Ocean Acidification Increasing Rapidly In Western Arctic Ocean

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Ocean acidification is increasing at a rapid pace in the western Arctic Ocean — both with regard to area and also depth — new research from an international group of collaborators has found.

To be more specific, the researchers found that “between the 1990s and 2010, acidified waters expanded northward approximately 300 nautical miles from the Chukchi slope off the coast of northwestern Alaska to just below the North Pole.”

In addition, it was found that the depth of acidified water increased during this same period of time from around 325 feet to more than 800 feet (~100 meters to ~250 meters).

“The Arctic Ocean is the first ocean where we see such a rapid and large-scale increase in acidification, at least twice as fast as that observed in the Pacific or Atlantic oceans,” commented University of Delaware professor Wei-Jun Cai, the US lead principal investigator on the project.

A senior NOAA scientist who co-authored the new study by the name of Richard Feely noted: “The rapid spread of ocean acidification in the western Arctic has implications for marine life, particularly clams, mussels, and tiny sea snails that may have difficulty building or maintaining their shells in increasingly acidified waters.”

This matters because many of these animals, pteropod sea snails in particular, form the base of the region’s food chains/web. Salmon and herring fisheries, for instance, would very likely collapse with major changes to pteropod quantity and/or distribution. Crab fisheries, of course, would be directly affected.

The press release provides more:

The researchers studied water samples taken during cruises by Chinese ice breaker XueLong (meaning ‘snow dragon’) in summer 2008 and 2010 from the upper ocean of the Arctic’s marginal seas to the basins as far north as 88 degrees latitude, just below the North Pole, as well as data from three other cruises.

Scientists measured dissolved inorganic carbon and alkalinity which allows them to calculate pH and the saturation state for aragonite, a carbonate mineral that marine organisms need to build their shells.

Data collected by ship and model simulations suggest that increased Pacific Winter Water (PWW), driven by circulation patterns and retreating sea ice in the summer season, is primarily responsible for this OA expansion, according to Di Qi, the paper’s lead author and a doctoral student of Chen.

PWW comes from the Pacific Ocean through the Bering Strait and shelf of the Chukchi Sea and into the Arctic basin. In recent years, melting sea ice has allowed more of the Pacific water to flow through the Bering Strait into the Arctic Ocean. Pacific Ocean water is already high in carbon dioxide and has higher acidity. As the ocean mass moves north, it absorbs additional carbon dioxide from decomposing organic matter in the water and sediments, increasing acidity.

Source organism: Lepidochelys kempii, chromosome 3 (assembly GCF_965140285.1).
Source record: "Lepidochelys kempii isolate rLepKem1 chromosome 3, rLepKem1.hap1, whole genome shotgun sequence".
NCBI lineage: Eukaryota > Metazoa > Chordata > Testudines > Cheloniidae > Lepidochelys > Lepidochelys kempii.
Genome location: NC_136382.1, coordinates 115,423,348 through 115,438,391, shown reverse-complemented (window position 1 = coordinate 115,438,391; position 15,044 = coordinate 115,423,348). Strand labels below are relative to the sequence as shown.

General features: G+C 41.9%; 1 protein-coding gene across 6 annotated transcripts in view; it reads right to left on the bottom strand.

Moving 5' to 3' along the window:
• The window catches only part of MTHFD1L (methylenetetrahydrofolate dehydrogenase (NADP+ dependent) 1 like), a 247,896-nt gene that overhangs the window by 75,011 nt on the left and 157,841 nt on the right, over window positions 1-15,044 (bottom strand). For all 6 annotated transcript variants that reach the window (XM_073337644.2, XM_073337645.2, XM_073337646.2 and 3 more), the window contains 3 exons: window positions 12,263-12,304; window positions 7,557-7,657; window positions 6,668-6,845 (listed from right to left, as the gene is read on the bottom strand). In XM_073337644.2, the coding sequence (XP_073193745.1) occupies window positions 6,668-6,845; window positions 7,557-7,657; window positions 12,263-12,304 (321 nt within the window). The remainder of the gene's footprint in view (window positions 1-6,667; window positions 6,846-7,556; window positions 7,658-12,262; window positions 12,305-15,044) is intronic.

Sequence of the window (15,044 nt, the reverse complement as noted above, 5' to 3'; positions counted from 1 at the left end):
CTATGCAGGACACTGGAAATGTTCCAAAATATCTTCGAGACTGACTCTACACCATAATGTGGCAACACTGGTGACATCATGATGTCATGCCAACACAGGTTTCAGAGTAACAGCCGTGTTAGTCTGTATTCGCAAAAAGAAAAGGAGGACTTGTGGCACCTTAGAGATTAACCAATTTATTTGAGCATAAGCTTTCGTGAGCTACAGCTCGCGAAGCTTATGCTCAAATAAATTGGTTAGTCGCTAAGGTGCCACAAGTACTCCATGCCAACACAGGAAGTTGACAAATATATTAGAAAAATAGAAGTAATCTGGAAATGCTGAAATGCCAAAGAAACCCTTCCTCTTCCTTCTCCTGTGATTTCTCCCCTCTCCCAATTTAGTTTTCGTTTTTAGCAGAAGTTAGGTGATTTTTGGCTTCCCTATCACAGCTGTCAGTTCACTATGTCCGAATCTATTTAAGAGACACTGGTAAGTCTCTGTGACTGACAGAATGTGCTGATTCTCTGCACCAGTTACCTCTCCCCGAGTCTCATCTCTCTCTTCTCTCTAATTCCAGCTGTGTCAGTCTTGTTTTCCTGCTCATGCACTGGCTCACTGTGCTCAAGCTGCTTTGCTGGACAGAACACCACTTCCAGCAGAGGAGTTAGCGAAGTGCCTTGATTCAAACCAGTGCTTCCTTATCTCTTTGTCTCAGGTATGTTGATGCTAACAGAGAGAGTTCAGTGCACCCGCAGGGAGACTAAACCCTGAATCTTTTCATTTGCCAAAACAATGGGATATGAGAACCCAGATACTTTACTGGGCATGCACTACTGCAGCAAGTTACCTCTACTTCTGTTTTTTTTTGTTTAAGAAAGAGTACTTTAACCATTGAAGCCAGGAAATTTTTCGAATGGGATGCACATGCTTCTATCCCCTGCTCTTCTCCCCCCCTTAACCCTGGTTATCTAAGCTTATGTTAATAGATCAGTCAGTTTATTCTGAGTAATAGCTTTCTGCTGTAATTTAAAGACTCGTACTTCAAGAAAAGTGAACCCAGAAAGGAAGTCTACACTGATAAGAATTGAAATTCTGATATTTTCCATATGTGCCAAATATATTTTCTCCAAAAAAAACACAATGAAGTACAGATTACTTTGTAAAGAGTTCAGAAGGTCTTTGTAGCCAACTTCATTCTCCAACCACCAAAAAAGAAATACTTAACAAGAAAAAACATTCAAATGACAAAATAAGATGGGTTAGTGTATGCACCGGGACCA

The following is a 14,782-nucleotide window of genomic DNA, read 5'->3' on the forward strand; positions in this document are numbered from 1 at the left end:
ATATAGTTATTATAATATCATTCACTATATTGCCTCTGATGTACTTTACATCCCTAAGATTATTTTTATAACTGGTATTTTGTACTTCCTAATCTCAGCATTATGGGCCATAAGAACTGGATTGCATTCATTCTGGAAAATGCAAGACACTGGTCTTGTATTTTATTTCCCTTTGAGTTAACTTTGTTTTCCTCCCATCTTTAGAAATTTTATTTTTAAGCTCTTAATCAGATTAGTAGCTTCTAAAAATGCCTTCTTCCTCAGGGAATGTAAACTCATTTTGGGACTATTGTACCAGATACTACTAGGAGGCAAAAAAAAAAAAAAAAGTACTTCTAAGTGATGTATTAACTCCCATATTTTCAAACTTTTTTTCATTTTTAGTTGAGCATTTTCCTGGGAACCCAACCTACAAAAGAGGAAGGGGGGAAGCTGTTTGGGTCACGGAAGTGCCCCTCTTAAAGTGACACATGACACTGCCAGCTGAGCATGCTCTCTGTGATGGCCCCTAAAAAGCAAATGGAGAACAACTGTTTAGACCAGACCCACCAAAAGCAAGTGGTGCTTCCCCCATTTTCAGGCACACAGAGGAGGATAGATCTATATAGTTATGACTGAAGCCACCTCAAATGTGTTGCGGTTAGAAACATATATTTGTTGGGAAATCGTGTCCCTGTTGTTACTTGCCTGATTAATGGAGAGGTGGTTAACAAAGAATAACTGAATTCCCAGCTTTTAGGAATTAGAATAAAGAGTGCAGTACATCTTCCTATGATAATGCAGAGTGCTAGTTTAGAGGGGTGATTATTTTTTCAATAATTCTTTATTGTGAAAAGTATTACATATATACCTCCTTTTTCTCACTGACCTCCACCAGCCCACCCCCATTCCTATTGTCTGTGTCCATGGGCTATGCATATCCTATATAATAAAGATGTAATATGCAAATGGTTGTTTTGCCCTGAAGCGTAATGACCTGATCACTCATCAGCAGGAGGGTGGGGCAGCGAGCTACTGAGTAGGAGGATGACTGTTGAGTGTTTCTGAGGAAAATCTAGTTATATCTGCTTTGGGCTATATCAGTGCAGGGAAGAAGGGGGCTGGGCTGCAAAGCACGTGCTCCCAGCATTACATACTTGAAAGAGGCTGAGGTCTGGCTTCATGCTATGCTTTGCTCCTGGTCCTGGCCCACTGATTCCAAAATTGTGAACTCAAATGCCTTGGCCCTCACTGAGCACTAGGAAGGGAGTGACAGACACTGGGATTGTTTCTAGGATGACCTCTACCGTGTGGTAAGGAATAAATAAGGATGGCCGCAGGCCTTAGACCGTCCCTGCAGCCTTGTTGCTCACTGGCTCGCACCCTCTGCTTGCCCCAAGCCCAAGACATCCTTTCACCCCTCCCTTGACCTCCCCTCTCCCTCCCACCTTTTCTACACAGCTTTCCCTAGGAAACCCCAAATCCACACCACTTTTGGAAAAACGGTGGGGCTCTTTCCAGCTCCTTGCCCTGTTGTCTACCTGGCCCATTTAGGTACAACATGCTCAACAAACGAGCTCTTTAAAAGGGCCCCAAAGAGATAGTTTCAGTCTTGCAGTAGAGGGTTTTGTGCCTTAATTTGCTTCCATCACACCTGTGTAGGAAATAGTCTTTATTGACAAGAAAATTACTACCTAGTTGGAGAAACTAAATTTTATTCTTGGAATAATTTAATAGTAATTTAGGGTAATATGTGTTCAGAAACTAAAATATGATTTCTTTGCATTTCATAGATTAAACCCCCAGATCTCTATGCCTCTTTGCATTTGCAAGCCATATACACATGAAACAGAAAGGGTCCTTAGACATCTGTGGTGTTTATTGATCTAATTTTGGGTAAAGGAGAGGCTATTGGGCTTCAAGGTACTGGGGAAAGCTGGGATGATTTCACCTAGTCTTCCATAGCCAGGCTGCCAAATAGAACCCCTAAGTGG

The melting and retreating of Arctic sea ice in the summer months also has allowed PWW to move further north than in the past when currents pushed it westward toward the Canadian archipelago.

Also, the meltwater from summer sea ice melting is now being found deeper and deeper than was the case previously.

“It’s like a melting pond floating on the Arctic Ocean. It’s a thin water mass that exchanges carbon dioxide rapidly with the atmosphere above, causing carbon dioxide and acidity to increase in the meltwater on top of the seawater,” explained Cai. “When the ice forms in winter, acidified waters below the ice become dense and sink down into the water column, spreading into deeper waters.”

So … the primary real-world implication of this work is that ocean acidification is looking fairly likely to cause a collapse of important Arctic fisheries within the lifetimes of those reading this (even if potential overfishing and growing levels of pollution weren’t looking likely to lead to a similar state of things).

The new research was published in the journal Nature Climate Change.

Images via University of Delaware

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James Ayre

James Ayre's background is predominantly in geopolitics and history, but he has an obsessive interest in pretty much everything. After an early life spent in the Imperial Free City of Dortmund, James followed the river Ruhr to Cofbuokheim, where he attended the University of Astnide. And where he also briefly considered entering the coal mining business. He currently writes for a living, on a broad variety of subjects, ranging from science, to politics, to military history, to renewable energy.

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